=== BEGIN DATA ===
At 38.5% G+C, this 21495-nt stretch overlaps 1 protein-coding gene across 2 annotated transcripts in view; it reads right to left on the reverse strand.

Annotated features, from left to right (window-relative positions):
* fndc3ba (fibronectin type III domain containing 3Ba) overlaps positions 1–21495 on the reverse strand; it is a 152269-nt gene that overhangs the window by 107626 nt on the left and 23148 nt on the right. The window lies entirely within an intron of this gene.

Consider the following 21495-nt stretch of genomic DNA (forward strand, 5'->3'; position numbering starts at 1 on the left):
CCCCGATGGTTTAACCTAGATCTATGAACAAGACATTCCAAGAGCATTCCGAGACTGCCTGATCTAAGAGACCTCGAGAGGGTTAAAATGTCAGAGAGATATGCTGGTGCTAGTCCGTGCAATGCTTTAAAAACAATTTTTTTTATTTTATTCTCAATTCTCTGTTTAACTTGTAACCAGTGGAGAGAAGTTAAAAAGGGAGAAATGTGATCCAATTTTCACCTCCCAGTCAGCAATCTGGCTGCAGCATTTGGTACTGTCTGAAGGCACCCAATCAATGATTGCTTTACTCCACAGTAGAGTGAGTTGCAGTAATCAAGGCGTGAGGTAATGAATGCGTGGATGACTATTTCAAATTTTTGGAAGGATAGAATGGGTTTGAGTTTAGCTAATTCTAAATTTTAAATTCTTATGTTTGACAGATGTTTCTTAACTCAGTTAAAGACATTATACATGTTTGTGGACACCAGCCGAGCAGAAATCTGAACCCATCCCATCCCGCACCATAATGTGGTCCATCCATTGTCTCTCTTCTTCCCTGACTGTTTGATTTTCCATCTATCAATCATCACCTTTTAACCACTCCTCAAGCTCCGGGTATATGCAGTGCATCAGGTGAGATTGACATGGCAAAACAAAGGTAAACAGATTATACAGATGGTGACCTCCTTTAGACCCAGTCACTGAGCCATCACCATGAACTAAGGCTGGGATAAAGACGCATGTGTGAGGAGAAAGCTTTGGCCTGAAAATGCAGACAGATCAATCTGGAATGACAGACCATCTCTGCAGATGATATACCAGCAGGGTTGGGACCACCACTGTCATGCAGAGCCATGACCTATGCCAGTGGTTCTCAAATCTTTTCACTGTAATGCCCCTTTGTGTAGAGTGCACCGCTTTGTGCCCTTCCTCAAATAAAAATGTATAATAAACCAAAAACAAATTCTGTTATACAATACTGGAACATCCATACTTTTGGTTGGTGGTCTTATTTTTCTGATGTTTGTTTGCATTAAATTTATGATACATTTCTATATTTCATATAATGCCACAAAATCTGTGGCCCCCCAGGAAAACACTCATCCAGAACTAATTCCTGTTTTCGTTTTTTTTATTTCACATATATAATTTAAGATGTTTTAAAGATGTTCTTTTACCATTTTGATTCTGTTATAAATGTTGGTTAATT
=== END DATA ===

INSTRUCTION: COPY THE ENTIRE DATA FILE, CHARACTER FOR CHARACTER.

At 38.5% G+C, this 21495-nt stretch overlaps 1 protein-coding gene across 2 annotated transcripts in view; it reads right to left on the reverse strand.

Annotated features, from left to right (window-relative positions):
* fndc3ba (fibronectin type III domain containing 3Ba) overlaps positions 1–21495 on the reverse strand; it is a 152269-nt gene that overhangs the window by 107626 nt on the left and 23148 nt on the right. The window lies entirely within an intron of this gene.

Consider the following 21495-nt stretch of genomic DNA (forward strand, 5'->3'; position numbering starts at 1 on the left):
CCCCGATGGTTTAACCTAGATCTATGAACAAGACATTCCAAGAGCATTCCGAGACTGCCTGATCTAAGAGACCTCGAGAGGGTTAAAATGTCAGAGAGATATGCTGGTGCTAGTCCGTGCAATGCTTTAAAAACAATTTTTTTTATTTTATTCTCAATTCTCTGTTTAACTTGTAACCAGTGGAGAGAAGTTAAAAAGGGAGAAATGTGATCCAATTTTCACCTCCCAGTCAGCAATCTGGCTGCAGCATTTGGTACTGTCTGAAGGCACCCAATCAATGATTGCTTTACTCCACAGTAGAGTGAGTTGCAGTAATCAAGGCGTGAGGTAATGAATGCGTGGATGACTATTTCAAATTTTTGGAAGGATAGAATGGGTTTGAGTTTAGCTAATTCTAAATTTTAAATTCTTATGTTTGACAGATGTTTCTTAACTCAGTTAAAGACATTATACATGTTTGTGGACACCAGCCGAGCAGAAATCTGAACCCATCCCATCCCGCACCATAATGTGGTCCATCCATTGTCTCTCTTCTTCCCTGACTGTTTGATTTTCCATCTATCAATCATCACCTTTTAACCACTCCTCAAGCTCCGGGTATATGCAGTGCATCAGGTGAGATTGACATGGCAAAACAAAGGTAAACAGATTATACAGATGGTGACCTCCTTTAGACCCAGTCACTGAGCCATCACCATGAACTAAGGCTGGGATAAAGACGCATGTGTGAGGAGAAAGCTTTGGCCTGAAAATGCAGACAGATCAATCTGGAATGACAGACCATCTCTGCAGATGATATACCAGCAGGGTTGGGACCACCACTGTCATGCAGAGCCATGACCTATGCCAGTGGTTCTCAAATCTTTTCACTGTAATGCCCCTTTGTGTAGAGTGCACCGCTTTGTGCCCTTCCTCAAATAAAAATGTATAATAAACCAAAAACAAATTCTGTTATACAATACTGGAACATCCATACTTTTGGTTGGTGGTCTTATTTTTCTGATGTTTGTTTGCATTAAATTTATGATACATTTCTATATTTCATATAATGCCACAAAATCTGTGGCCCCCCAGGAAAACACTCATCCAGAACTAATTCCTGTTTTCGTTTTTTTTATTTCACATATATAATTTAAGATGTTTTAAAGATGTTCTTTTACCATTTTGATTCTGTTATAAATGTTGGTTAATT